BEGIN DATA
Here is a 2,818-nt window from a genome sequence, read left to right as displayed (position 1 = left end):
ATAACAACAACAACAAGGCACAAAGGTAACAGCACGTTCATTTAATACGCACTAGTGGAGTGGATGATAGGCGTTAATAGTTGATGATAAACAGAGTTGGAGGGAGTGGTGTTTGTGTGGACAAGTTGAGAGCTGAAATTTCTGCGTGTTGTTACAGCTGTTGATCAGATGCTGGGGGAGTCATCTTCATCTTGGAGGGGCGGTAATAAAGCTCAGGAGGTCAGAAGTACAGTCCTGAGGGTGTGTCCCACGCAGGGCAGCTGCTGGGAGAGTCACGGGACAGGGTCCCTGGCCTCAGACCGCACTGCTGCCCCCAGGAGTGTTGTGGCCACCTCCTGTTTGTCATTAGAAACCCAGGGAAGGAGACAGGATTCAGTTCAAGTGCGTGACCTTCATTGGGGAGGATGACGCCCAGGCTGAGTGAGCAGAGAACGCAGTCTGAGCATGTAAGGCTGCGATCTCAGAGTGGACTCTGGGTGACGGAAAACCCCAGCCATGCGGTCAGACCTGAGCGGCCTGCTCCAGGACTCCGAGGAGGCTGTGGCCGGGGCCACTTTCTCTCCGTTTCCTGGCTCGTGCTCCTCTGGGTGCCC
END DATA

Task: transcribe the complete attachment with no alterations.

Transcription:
Here is a 2,818-nt window from a genome sequence, read left to right as displayed (position 1 = left end):
ATAACAACAACAACAAGGCACAAAGGTAACAGCACGTTCATTTAATACGCACTAGTGGAGTGGATGATAGGCGTTAATAGTTGATGATAAACAGAGTTGGAGGGAGTGGTGTTTGTGTGGACAAGTTGAGAGCTGAAATTTCTGCGTGTTGTTACAGCTGTTGATCAGATGCTGGGGGAGTCATCTTCATCTTGGAGGGGCGGTAATAAAGCTCAGGAGGTCAGAAGTACAGTCCTGAGGGTGTGTCCCACGCAGGGCAGCTGCTGGGAGAGTCACGGGACAGGGTCCCTGGCCTCAGACCGCACTGCTGCCCCCAGGAGTGTTGTGGCCACCTCCTGTTTGTCATTAGAAACCCAGGGAAGGAGACAGGATTCAGTTCAAGTGCGTGACCTTCATTGGGGAGGATGACGCCCAGGCTGAGTGAGCAGAGAACGCAGTCTGAGCATGTAAGGCTGCGATCTCAGAGTGGACTCTGGGTGACGGAAAACCCCAGCCATGCGGTCAGACCTGAGCGGCCTGCTCCAGGACTCCGAGGAGGCTGTGGCCGGGGCCACTTTCTCTCCGTTTCCTGGCTCGTGCTCCTCTGGGTGCCC